The network identified four overarching thematic areas that will guide us in the years 2018-2022: Inclusive agribusiness, Climate smart agribusiness, Circular economy agribusiness and Nutrition-sensitive agribusiness. These four themes are also closely aligned with the objectives of the Dutch development agenda regarding food security.
Around its thematic focus the AgriProFocus network will develop and implement network programmes, globally and in the country networks.
Within this thematic focus members in the Netherlands and in country networks have expressed a clear need to target the work of AgriProFocus to specific issues based upon the following criteria:
Zoom in on issues that currently block the development of a vibrant agripreneurs sector, and to opportunities to overcome this.
Choose those issues that various stakeholders encounter, but that no-one can solve individually - so-called ‘wicked problems’ or ‘complex problems’.
The networks joint solutions should be on sharing, co-creating and scaling-up practical action perspectives and business strategies for agripreneurs.
For 2018 AgriProFocus has selected, based on member interest, global ‘burning issues’ per theme. On each issue/opportunity we will facilitate exchange and reflection on results, experiences and lessons learned of members. Every theme will lead to a ‘publication’ (print/video) for members and broader audiences. Our ambition is that these insights spark opportunities for further network activities, using our signature network solutions (Linking, Learning, Leadership) to create joint network programmes.
The primary interface between climate change and agricultural development is through agricultural production, but climate hazards also have impacts on the storage, processing and market access of produce. AgriProFocus members are looking for clear proven concepts (e.g. what is ‘smart’ about climate-smart), building on current practice. Our common agenda (also shared with F&BKP) is practice- and innovation oriented with two priorities:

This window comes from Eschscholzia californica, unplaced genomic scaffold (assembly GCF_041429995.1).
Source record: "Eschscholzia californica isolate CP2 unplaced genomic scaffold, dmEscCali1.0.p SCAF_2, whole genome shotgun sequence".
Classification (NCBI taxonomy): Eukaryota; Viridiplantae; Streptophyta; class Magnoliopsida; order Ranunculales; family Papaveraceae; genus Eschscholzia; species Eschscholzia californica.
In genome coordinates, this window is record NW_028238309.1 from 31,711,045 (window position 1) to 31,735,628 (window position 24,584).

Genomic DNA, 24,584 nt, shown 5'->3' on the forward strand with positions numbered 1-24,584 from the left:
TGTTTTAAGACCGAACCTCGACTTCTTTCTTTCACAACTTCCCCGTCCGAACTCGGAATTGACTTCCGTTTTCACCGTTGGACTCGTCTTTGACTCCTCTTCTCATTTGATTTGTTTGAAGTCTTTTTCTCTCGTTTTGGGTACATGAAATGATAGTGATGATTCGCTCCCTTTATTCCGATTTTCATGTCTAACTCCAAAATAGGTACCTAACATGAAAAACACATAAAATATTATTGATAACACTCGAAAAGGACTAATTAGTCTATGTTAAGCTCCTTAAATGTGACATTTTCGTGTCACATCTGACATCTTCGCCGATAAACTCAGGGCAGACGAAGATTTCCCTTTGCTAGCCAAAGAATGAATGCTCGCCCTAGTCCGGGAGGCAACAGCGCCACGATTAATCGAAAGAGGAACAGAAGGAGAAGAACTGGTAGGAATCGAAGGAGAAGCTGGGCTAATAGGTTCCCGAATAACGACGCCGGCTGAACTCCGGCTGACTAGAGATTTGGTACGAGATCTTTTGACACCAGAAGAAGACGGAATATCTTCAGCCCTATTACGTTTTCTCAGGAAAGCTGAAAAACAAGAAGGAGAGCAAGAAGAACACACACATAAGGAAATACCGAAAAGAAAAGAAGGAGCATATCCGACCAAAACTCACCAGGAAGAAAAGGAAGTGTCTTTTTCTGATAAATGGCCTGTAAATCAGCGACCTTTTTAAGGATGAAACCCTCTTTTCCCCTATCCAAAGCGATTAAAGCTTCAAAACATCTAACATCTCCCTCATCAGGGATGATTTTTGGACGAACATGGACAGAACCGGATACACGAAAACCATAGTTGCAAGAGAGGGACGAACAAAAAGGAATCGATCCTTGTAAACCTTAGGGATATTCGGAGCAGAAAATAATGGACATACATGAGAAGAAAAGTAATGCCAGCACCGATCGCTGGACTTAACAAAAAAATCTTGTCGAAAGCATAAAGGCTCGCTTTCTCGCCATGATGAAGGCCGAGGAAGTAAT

Business drivers for investing in CSA horticulture. The goal is to gather some of the best CSA solutions and dive into why agri-food SMEs decide to invest (or not) in climate resilience solutions. Through this work, the AgriProFocus network aims to better understand the business drivers for CSA adoption as well as potential (a.o. financial) barriers, from the perspective of SMEs in Africa and Asia. This will help members and the farmers/SMEs they work with to strengthen their work to enhance climate resilience and their disaster preparedness.
Climate Smart Dairy Development. The goal is to generate network insights on opportunities to professionalize and upscale the dairy sector in a climate-smart way (balancing mitigation, adaptation and production objectives). This is to include opportunities for small and medium scale farmers, and factors in the enabling environment: e.g. investment by financial institutions; capitalisation of biodiversity/soils (True Price); and the role of governments at various levels.
Keep an eye on this page for updates !
Global Lead Climate Smart Agribusiness and Agriculture: Wim Goris
On November 28th and 29th, the Climate Change, Agriculture and Food Security (CCAFS) and the International Livestock Research Institute (ILRI) invited youth from AgriProFocus' Youth in Agricultre and Agroecology Networks to learn from project and community experience in implementing climate smart agriculture (CSA) around Doyogena in Southern Ethiopia.
Youth had the opportunity to learn about watershed management, climate smart livestock, and home gardening. Please see the video below to learn about where some of the visiting youth came from, and what they considered to be highlights of their CSA learning visit.